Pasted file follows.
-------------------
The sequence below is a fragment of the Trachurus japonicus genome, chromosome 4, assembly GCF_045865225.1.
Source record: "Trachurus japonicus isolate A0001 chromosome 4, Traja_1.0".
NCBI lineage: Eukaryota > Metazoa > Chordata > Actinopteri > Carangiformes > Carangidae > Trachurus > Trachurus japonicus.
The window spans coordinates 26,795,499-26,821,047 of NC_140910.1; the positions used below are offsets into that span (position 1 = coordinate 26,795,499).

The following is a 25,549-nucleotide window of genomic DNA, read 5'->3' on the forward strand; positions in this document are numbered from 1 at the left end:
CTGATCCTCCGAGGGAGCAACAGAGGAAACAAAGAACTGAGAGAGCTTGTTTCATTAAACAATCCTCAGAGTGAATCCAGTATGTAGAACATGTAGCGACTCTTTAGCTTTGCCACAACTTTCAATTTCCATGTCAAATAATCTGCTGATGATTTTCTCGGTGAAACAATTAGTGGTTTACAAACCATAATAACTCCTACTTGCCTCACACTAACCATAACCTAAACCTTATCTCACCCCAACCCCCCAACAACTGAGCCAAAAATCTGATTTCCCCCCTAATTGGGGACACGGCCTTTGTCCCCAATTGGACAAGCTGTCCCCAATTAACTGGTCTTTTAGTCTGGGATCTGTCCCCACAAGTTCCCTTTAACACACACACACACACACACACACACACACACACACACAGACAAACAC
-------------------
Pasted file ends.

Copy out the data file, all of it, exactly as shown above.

The sequence below is a fragment of the Trachurus japonicus genome, chromosome 4, assembly GCF_045865225.1.
Source record: "Trachurus japonicus isolate A0001 chromosome 4, Traja_1.0".
NCBI lineage: Eukaryota > Metazoa > Chordata > Actinopteri > Carangiformes > Carangidae > Trachurus > Trachurus japonicus.
The window spans coordinates 26,795,499-26,821,047 of NC_140910.1; the positions used below are offsets into that span (position 1 = coordinate 26,795,499).

The following is a 25,549-nucleotide window of genomic DNA, read 5'->3' on the forward strand; positions in this document are numbered from 1 at the left end:
CTGATCCTCCGAGGGAGCAACAGAGGAAACAAAGAACTGAGAGAGCTTGTTTCATTAAACAATCCTCAGAGTGAATCCAGTATGTAGAACATGTAGCGACTCTTTAGCTTTGCCACAACTTTCAATTTCCATGTCAAATAATCTGCTGATGATTTTCTCGGTGAAACAATTAGTGGTTTACAAACCATAATAACTCCTACTTGCCTCACACTAACCATAACCTAAACCTTATCTCACCCCAACCCCCCAACAACTGAGCCAAAAATCTGATTTCCCCCCTAATTGGGGACACGGCCTTTGTCCCCAATTGGACAAGCTGTCCCCAATTAACTGGTCTTTTAGTCTGGGATCTGTCCCCACAAGTTCCCTTTAACACACACACACACACACACACACACACACACACACACAGACAAACAC